Nuccio was indicted for the armed robbery. Prior to trial, numerous motions were filed on Nuccio's behalf; among them were motions to suppress tangible evidence and to suppress the recorded statement. After hearings, the trial judge denied the motions, and allowed the evidence to be admitted. Writs were taken on these rulings, which were denied by this court. State v. Nuccio, 406 So.2d 597 (La.1981). At the trial, the defense again raised the issue of the admissibility of the taped confession. The defendant took the stand on his own behalf, primarily on the issue of whether or not he had freely and voluntarily made the confession. He testified that he had been beaten by two of the officers, and that he had been instructed by them as to what facts to recite in the recorded statement. The jury convicted Nuccio. A multiple offender bill was filed by the district attorney and, after a sentencing hearing, defendant was sentenced to fifty years at hard labor, without benefit of probation, parole or suspension of sentence. Defendant specified twenty-four errors, nine of which have been abandoned on appeal by failure to brief.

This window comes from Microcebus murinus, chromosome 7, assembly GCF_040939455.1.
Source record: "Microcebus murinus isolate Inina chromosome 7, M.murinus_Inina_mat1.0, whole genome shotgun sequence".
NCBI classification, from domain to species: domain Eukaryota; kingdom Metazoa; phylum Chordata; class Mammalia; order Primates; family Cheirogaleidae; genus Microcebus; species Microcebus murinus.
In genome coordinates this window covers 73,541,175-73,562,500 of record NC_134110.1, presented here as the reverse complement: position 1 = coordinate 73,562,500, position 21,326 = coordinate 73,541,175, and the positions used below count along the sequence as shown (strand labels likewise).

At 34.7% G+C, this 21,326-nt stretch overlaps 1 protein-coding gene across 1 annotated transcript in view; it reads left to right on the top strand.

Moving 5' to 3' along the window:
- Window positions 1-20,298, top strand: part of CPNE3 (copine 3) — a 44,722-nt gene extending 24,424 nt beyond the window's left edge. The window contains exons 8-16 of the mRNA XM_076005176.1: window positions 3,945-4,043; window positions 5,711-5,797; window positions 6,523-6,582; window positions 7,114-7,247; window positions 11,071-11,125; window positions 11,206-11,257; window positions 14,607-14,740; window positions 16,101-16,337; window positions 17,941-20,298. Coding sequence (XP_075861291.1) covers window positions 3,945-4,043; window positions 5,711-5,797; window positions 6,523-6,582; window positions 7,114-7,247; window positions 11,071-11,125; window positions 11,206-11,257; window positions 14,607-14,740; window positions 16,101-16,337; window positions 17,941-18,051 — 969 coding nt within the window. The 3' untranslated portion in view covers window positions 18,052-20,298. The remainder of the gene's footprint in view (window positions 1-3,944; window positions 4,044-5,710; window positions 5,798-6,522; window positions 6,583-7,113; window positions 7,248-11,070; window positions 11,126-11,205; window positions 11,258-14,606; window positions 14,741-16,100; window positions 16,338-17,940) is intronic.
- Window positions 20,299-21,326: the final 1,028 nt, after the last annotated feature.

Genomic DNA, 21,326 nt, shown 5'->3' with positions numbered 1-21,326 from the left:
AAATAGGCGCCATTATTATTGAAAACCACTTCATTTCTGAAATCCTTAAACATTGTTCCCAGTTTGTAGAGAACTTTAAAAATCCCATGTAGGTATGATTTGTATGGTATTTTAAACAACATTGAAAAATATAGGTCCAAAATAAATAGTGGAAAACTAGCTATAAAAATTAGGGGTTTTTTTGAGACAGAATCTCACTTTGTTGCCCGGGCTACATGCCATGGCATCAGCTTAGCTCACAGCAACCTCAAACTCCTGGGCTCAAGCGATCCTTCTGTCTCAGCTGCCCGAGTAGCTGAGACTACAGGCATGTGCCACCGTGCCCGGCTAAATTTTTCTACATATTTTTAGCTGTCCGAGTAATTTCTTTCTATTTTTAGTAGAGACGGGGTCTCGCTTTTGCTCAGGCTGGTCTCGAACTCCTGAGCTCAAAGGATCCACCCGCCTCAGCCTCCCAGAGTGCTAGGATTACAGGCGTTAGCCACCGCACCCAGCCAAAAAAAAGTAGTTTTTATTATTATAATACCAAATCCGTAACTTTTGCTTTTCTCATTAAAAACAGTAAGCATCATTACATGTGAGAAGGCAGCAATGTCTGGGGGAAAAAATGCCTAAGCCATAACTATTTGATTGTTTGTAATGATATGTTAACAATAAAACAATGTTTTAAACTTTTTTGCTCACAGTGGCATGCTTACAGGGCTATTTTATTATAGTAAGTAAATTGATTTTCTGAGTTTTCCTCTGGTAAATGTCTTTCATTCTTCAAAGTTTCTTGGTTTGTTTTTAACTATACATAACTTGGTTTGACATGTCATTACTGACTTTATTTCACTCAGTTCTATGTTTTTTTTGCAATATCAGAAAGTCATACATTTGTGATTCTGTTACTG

Argument No. 1